Debt Distress: Can Emerging Markets Withstand Rising Costs?
Struggling to make ends meet as inflation and interest rates climb, many emerging markets will have to pursue difficult debt restructuring with international creditors.
July 28, 2022 2:58 pm (EST)
- Current political and economic issues succinctly explained.
Sri Lanka is in the midst of a political and economic crisis. Is this the first of many crises in emerging markets?
Sri Lanka was headed for trouble no matter what happened in the broader global economy. It made its existing fiscal problems worse with a large tax cut in 2019 and added to its economic difficulties with a poorly timed fertilizers ban that created a need to import food. The government lost access to the bond market two years ago, then dug itself into an even deeper hole by drawing on limited foreign exchange reserves to pay maturing bonds and taking on a last-ditch loan from the China Development Bank. It should have called the International Monetary Fund (IMF) and sought a restructuring of its bonds back in 2020 or 2021, before it ran out of the reserves it needs to pay for essential imports.
While Sri Lanka is an extreme case, many other countries are poorly positioned to manage the current period of high oil prices and higher dollar interest rates. Vulnerable countries can no longer rely on the international bond market and Chinese lending to make up for a shortage of tax revenue and to help pay for imports of oil and gas. Many of the conditions needed to resolve a balance-of-payments crisis—such as a weaker currency and cuts to subsidies—are particularly painful at a time when shortages of food and fuel are driving up prices globally.
Which countries are most at risk?
International Monetary Fund (IMF)
Several countries in South Asia and North Africa stand out. Pakistan has many of the same structural weaknesses as Sri Lanka, notably difficulty collecting taxes and limited foreign exchange reserves. Tunisia has more reserves than Pakistan and Sri Lanka but is also struggling to meet its budget without access to international bond financing. Meanwhile, Egypt has been hard hit by higher food prices. Like Tunisia, it had relied on the international bond market to cover a portion of its budget deficit and now faces difficulties borrowing sufficient funds at a reasonable rate. Some of these countries could have been able to muddle through in a more benign global environment but now have little choice but to seek assistance from the IMF.
Certain countries in other regions are also at risk: Ghana is clearly struggling with its large debt load, and Kenya too is in an increasingly uncomfortable position. El Salvador has a bond coming due in early 2023. Argentina is also in trouble again, but for slightly different reasons. It lost access to the bond market back in 2018 and had to restructure in 2020, so it doesn’t have large payments coming due on its external bonds anytime soon. But it is having trouble raising funds domestically, and since it has already borrowed so much from the IMF, it really doesn’t have an obvious way to cover any funding shortfall.
At the same time, not all financial trouble stems from government borrowing and an overhang of public external debt. Turkey is an interesting case. It has one of the lowest levels of public debt of all the Group of Twenty (G20) countries. Yet, it could enter a currency, banking, and debt crisis because President Recep Tayyip Erdogan is determined to keep domestic interest rates low in the face of rising inflation. Turkey has sold so many foreign exchange reserves to prop up its currency over the last few years that it could conceivably default simply because it has run out.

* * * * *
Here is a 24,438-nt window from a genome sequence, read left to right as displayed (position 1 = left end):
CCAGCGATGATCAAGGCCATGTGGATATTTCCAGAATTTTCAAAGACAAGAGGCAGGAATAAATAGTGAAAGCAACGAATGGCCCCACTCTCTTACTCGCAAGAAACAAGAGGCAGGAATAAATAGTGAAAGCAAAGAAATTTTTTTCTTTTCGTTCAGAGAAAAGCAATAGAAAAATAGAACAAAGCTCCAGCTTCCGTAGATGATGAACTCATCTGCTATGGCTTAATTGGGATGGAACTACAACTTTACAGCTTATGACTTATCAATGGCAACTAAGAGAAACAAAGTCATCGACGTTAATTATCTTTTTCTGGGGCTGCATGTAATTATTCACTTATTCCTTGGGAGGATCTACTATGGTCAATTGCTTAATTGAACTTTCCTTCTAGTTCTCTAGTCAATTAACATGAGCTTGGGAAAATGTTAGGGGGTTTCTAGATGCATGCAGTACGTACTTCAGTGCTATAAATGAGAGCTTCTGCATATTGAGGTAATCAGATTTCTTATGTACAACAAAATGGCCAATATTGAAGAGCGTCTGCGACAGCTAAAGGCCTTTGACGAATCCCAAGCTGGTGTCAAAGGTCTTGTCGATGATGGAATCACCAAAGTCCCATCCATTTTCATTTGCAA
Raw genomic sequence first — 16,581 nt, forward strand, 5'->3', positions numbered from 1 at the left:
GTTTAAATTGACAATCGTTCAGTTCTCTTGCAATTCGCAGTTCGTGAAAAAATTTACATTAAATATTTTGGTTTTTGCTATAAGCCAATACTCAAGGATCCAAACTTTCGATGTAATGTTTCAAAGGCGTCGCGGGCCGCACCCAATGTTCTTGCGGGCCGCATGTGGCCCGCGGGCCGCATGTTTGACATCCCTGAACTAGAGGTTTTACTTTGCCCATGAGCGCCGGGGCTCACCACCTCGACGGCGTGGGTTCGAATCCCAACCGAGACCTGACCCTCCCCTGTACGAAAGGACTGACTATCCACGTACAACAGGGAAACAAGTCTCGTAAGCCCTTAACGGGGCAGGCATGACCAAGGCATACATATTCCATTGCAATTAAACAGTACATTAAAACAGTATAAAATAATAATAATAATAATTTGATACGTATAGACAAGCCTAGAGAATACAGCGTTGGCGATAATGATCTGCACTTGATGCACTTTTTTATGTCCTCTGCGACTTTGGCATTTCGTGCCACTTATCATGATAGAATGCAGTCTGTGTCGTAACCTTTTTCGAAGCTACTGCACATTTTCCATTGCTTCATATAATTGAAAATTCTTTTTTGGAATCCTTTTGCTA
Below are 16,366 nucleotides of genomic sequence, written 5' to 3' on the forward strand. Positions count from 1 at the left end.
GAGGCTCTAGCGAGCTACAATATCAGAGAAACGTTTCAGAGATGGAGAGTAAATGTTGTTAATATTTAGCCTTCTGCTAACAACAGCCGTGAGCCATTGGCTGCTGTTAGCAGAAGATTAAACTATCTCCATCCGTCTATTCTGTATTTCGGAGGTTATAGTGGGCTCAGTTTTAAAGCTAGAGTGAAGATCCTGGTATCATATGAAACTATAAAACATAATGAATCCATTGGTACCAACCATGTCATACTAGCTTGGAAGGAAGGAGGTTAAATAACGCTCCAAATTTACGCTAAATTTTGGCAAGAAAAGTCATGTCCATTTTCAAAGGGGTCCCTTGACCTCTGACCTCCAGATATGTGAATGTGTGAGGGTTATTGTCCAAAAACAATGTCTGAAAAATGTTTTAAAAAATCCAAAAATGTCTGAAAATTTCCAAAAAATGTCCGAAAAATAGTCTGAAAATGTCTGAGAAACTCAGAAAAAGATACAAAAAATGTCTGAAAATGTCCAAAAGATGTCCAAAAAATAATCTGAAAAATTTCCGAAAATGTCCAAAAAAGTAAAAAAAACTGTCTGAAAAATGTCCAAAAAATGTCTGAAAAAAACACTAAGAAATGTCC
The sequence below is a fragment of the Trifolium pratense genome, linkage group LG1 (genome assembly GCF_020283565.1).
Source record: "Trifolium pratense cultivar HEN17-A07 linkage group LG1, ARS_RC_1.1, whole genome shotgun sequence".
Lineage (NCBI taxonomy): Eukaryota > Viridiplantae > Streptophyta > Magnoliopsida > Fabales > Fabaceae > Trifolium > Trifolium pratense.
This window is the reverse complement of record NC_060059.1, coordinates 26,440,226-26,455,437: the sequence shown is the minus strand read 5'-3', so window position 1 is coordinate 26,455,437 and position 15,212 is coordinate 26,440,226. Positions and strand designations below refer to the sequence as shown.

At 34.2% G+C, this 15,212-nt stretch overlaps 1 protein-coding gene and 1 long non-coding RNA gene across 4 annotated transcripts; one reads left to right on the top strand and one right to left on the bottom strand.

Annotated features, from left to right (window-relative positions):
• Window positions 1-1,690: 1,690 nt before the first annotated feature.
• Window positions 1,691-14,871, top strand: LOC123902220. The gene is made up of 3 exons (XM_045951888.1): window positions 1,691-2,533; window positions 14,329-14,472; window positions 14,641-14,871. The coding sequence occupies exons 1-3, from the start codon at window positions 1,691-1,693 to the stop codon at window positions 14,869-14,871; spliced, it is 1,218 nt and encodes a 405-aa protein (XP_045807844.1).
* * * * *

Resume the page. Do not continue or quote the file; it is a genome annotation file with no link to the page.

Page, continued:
In addition, Russia’s invasion has forced Ukraine to seek a restructuring of its external bonds, as Ukraine needs every penny it gets from the United States and the European Union to cover its budget deficit and support its currency. Russia’s own default last month was a direct result of the sanctions imposed by Group of Seven (G7) countries after its invasion.
How does the situation facing these countries compare with past crises?
Financial history certainly rhymes. Rising U.S. interest rates and a stronger dollar have always created a difficult financial environment for emerging economies, as many can only borrow abroad in foreign currency, and others have historically managed their currency to the dollar. Periods of very high or very low commodity prices also predictably create trouble in some parts of the world, as emerging economies often struggle to borrow externally to offset commodity price volatility. When governments run into severe financial trouble and seek international help, the IMF and other sources of emergency financing are always forced to choose: build a rescue program around continued payment of existing debts on their original terms or around renegotiating the payment schedule with creditors.
International Monetary Fund (IMF)
That said, there is one important difference from the past: the governments of the biggest and most economically important emerging economies, such as Brazil, India, Indonesia, and Mexico, generally haven’t borrowed a lot in foreign currency and now hold enough foreign exchange reserves to manage their external debt load. In fact, the limited external borrowing needs of the bigger and safer emerging economies helped create the global environment that got many of the smaller emerging economies into trouble. The limited supply of foreign currency bonds from some of the bigger names increased the willingness of yield-seeking investors to buy riskier bonds from smaller issuers that are new to the international bond market.
What role has China played in some of these looming debt crises?
After the global financial crisis, China ramped up lending to a host of low- and middle-income countries through its policy banks, the Export-Import Bank of China and the China Development Bank. This began under a policy supporting Chinese firms “going out” into the global economy and then became part of China’s Belt and Road Initiative. Chinese policy lending slowed after the COVID-19 shock, but at its peak, it rivaled lending from the World Bank and the regional development banks in scale.